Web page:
10 Aspects of Old Telephones That Might Confuse Younger Readers
If you've grown up with smartphones, you've probably never carried around a tiny personal phone book to keep track of all your various contacts. You’ve probably never gotten your hair tangled in a coiled phone cord while holding the receiver with your shoulder, nor have you dialed 411 for directory assistance. What other aspects of old-school telephony do you remember that would absolutely stump younger readers?
1. Busy Signal
As a rule, these days if a person is currently engaged on their telephone, any incoming calls will be automatically bounced to some sort of voicemail system. There are not only consumers today who have become so unaccustomed to being thwarted by the stentorian tones of a busy signal that they are temporarily flummoxed at the concept of having to hang up and dial again later, there are also younger users who have never heard a busy signal. If you're one of those people, take a listen to the video above.
2. Off-Hook Alarm
It’s much harder to accidentally leave your telephone “off the hook” these days, since most folks using land lines have cordless phones that require different buttons to be pushed to start and end a call. But back when receivers had to either hang on the “hook” (wall phones) or be placed in the “cradle” (desk phones) to be disconnected or “off-line,” it was all too easy for a line to be left open whether accidentally or intentionally. In fact, it happened often enough that the telephone company had a special tone to alert customers that their phone was off the hook. After the dial tone had timed out and a recording advising you to “Please hang up your telephone” played, a grating “howler” alarm would blast.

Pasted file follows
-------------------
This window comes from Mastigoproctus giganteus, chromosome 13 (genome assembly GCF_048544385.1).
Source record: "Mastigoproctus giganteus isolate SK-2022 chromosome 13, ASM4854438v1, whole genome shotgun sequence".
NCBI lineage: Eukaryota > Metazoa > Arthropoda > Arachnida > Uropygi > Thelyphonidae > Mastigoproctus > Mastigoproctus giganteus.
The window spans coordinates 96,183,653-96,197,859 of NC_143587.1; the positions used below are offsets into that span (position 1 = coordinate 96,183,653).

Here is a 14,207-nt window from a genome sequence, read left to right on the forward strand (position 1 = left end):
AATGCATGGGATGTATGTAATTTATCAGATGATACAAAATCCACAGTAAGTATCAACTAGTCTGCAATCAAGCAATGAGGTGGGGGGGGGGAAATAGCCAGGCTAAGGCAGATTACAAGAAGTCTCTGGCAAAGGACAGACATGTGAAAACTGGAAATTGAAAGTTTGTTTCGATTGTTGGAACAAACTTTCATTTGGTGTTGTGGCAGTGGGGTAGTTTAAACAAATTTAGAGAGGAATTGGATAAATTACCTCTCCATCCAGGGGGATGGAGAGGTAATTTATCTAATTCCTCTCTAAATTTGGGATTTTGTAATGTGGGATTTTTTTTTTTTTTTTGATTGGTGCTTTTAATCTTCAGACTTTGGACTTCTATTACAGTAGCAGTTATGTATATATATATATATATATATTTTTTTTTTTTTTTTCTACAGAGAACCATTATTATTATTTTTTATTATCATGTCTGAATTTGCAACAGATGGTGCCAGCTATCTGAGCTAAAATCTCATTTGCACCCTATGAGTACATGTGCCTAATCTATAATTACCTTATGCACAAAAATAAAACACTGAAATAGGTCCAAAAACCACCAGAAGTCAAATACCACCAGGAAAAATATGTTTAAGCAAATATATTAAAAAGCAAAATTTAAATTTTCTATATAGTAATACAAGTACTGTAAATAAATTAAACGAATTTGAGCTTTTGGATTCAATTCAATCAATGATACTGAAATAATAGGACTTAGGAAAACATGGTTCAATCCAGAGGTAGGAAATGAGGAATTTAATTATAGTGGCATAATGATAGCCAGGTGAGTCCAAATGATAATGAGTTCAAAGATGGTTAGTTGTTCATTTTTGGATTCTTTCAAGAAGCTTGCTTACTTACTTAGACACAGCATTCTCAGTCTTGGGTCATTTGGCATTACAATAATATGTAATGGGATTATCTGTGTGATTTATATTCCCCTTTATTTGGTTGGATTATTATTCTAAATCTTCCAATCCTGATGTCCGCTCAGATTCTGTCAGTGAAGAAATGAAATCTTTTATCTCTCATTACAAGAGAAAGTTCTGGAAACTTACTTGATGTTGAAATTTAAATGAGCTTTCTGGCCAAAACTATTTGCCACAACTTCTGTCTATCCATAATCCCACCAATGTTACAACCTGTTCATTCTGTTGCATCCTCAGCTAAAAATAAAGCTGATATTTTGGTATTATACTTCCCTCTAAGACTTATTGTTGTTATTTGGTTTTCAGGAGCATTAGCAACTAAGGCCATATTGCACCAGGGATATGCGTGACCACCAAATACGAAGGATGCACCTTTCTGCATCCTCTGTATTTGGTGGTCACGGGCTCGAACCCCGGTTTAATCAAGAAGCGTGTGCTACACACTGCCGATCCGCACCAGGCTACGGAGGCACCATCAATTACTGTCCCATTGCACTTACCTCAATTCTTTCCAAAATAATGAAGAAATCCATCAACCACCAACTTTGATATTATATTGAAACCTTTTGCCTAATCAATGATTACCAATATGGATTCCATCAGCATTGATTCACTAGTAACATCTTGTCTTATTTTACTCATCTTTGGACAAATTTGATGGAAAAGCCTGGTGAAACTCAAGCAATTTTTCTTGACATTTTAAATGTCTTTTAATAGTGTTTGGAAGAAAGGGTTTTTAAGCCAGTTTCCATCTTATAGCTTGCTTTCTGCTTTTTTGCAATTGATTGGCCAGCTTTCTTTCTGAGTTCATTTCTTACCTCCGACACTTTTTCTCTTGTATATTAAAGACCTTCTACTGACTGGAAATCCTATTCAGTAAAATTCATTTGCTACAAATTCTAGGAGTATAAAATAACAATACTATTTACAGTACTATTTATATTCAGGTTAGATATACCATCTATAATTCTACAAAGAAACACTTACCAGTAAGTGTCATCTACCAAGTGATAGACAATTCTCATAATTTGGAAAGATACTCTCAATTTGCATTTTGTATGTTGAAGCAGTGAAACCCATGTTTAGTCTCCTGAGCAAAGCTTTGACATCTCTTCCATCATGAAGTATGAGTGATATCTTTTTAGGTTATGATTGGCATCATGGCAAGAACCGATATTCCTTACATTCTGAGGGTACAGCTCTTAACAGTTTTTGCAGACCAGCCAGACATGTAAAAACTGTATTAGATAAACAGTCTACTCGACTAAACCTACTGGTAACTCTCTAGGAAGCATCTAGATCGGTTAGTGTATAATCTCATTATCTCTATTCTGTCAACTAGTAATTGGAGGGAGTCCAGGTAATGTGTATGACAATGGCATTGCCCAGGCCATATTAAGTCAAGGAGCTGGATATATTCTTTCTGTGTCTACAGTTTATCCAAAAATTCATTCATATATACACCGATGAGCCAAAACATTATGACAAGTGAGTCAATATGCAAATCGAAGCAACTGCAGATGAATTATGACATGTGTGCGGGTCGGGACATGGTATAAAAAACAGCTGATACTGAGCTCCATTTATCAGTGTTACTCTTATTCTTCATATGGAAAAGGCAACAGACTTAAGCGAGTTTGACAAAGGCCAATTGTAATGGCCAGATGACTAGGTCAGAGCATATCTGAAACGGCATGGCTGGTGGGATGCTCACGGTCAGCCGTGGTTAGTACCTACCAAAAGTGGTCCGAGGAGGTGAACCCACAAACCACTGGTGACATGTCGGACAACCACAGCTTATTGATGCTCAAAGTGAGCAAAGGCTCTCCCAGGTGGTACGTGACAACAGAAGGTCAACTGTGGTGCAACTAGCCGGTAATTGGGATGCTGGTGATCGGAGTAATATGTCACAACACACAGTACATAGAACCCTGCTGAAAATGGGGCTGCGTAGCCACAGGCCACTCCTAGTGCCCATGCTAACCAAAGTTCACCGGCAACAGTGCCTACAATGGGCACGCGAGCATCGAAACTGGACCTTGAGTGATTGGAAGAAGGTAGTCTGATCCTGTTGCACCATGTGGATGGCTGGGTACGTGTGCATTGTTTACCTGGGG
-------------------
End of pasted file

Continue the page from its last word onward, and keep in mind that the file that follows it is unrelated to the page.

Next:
3. Party Lines
Party lines were very common in the first half of the 20th century, especially in rural areas and during the war years, when copper wire was in short supply. A party line was a local telephone loop circuit that was shared by more than one subscriber. There was no privacy on a party line; if you were conversing with a friend, anyone on your party line could pick up their telephone and listen in. Also, if anyone on your party line was using their phone, no one else could make a call—even in an emergency situation. (There were laws that made it mandatory for all parties to hang up if someone announced they had an emergency, but that didn’t mean everyone complied.) Subscribers could pay an extra monthly fee to upgrade to a private line, and once services such as call waiting became available, most of the switching equipment required to maintain multi-party lines was rendered obsolete—and private lines became the standard. Want a good laugh? Check out this comic book that AT&T produced explaining proper Party Line etiquette.
4. Pipeline/Jam Line/Beep Line
Thanks to a quirk of the old analog system, savvy phone customers had access to “chat lines” long before that term was coined. Beginning in the mid-1960s, the Bell System started implementing their new Electronic Switching System, and during that lengthy and elaborate process, the modern switches were installed parallel to the old mechanical devices already in place. As a result, a loop was created so that when a circuit was overloaded, people could talk to one another either between the beeps of a busy signal, or during the spaces between a repeating “Your call could not be completed as dialed” recording. It didn’t take long for teens to exploit this easy and cost-free (you didn’t get charged for an incomplete call) way to talk to a whole horde of people. The key was that a lot of people had to dial the same number in order to properly overload the circuit. Radio station request lines were a popular choice; they were almost always busy, and their phone numbers were easy to remember. This phenomenon was called different things in different locales—the Jam Line, the Beep Line, and the Pipeline—and it was fun while it lasted. Once the updated technology finally took over, consumers had to spend upwards of $1 per minute to dial a 976 number to talk to random strangers.